Many lessons emphasize or address the work of the flexors; the “flexor lessons” are the ones that work with lying on the back, feet standing, fingers interlaced behind the head, and lifting the head and knees in various combinations.
- “Twenty-Five Lessons by Dr. Moshe Feldenkrais” by Michal Shoshani and Margalit Sonnenfeld under the supervision of Noa Eshkol – Lesson 2, 3 and 4
- Alexander Yanai Vol 2 #59 – Lifting the head with the hands
- Amherst Year 1 – Flexing the upper body, Elbow to the knee (continued)
- Diagonal bending AY 448
- Elbows and knees touching AY27
- Flexors LT5
- Frog – continuation-(Toad)-AY320
- Lifting the head to activate flexors – Amherst Year 1
- Lifting the head to activate flexors (continued) – Amherst Year 1
- On back, lifting the head with the help of the hands SF1
- Scanning E1
- SF Public Workshop – Rolling
- SF Public Workshop (1976) – Lower Back Ease
- Vancouver 1973 – Art Gallery (16 August 1973) – Interlace fingers behind, lift and lower head
- Vancouver 1973 – Edmonds Center (6-16 August 1973 – Morning course for Seniors) – Flexion with foot differentiation, rolling back
- Vancouver 1973 – Hotel Vancouver (10-12 August 1973) – 4. Flexion (Flexor), 11AUG73
Add your thoughts and observations–ideas behind the lesson, history of Moshe’s development; Moshe’s discussions of this theme; your personal insights in experiencing, teaching or using ideas from the lessons in FI
- The London Transcript version is excellent for a very focused pedagogical approach: development of each idea of improvement in turn, with a clear illustration in action, and general discussion of the relation of flexors and extensors as antagonistic muscle groups. …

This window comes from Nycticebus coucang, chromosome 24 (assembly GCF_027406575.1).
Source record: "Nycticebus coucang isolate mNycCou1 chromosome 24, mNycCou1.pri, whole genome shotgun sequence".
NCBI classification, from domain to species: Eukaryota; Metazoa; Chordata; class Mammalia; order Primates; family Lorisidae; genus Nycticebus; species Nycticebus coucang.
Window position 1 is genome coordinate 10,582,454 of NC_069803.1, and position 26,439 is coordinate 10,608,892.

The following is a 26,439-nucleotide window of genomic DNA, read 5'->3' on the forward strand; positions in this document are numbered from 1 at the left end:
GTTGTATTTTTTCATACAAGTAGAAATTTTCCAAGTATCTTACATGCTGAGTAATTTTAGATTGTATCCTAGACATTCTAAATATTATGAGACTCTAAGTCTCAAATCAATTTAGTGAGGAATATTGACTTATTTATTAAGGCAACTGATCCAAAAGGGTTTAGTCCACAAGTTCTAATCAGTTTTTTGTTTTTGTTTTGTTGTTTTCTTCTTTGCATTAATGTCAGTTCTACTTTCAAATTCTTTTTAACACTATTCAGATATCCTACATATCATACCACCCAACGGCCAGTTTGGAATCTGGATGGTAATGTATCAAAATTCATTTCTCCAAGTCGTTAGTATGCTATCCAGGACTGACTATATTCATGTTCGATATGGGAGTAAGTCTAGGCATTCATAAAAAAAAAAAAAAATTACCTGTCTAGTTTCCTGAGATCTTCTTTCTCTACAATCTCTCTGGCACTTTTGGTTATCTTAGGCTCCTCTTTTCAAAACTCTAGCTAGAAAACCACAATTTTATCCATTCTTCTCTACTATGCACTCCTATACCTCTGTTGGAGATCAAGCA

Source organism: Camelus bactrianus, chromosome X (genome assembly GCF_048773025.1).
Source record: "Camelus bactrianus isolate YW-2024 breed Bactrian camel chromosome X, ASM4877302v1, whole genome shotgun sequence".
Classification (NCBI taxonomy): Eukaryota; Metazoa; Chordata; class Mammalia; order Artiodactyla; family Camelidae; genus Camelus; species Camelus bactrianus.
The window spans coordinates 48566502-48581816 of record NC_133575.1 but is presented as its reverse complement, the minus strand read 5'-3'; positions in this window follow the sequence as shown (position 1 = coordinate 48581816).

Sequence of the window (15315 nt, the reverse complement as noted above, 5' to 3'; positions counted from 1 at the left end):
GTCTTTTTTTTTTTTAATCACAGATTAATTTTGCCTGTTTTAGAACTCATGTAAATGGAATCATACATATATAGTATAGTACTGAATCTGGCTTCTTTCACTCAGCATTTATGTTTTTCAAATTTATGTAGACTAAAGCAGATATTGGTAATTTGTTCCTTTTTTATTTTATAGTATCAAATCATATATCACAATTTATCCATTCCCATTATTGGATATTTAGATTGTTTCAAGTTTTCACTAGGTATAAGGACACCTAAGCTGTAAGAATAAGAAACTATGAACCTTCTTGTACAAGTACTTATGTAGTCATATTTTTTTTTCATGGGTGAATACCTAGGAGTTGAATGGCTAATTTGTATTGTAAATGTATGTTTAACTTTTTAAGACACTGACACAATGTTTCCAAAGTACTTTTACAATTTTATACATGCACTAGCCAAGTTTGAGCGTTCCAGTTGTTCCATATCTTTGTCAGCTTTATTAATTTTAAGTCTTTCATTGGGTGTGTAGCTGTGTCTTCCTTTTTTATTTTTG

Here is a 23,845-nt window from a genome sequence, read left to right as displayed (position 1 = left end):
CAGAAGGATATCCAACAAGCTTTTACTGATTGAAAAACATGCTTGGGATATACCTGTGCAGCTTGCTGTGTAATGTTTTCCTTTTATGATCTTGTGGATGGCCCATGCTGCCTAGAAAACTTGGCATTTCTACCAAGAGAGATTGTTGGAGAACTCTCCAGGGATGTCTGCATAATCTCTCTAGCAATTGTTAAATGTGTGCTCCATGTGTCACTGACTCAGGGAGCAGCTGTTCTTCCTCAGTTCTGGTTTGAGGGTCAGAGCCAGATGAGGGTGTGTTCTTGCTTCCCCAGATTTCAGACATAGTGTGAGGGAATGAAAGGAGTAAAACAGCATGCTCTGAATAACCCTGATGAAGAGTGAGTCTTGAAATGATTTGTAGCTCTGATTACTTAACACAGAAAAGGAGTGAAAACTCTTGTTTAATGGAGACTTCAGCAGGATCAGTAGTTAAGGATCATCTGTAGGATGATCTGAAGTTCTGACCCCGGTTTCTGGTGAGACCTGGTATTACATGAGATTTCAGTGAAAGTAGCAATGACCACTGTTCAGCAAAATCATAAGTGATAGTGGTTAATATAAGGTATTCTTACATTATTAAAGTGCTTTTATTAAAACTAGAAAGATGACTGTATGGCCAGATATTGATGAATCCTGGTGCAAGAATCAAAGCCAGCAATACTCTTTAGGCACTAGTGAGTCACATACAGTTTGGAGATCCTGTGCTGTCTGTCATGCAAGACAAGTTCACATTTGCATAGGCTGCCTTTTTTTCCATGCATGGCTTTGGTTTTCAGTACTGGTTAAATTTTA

- Variations and differentiations include: taking knee and elbow on same side and opposite side to one another; lifting head facing forwards or facing sideways; hands below the kneecap on the upper shin (“below knee”) or in the fold of the knee (“behind knee”); taking forehead/nose/mouth/chin towards the knee; mutual clarification of folding/breathing; …
- I’ve included some lessons that involve minute movements of shortening across the diagonal (Esalen 1)–lifting shoulder and opposite hip–as “flexor lessons”.
- What I call “advanced” flexor lessons involve holding legs and arms long towards the ceiling, and making circles on the ceiling or “catching flies,” and ultimately drawing circles on the floor by transferring the weight on the back. Maybe these should be kept in another category.
- Flexor lessons develop towards “rolling in the median plane” (rolling straight backwards/forwards between lying on the back and sitting)
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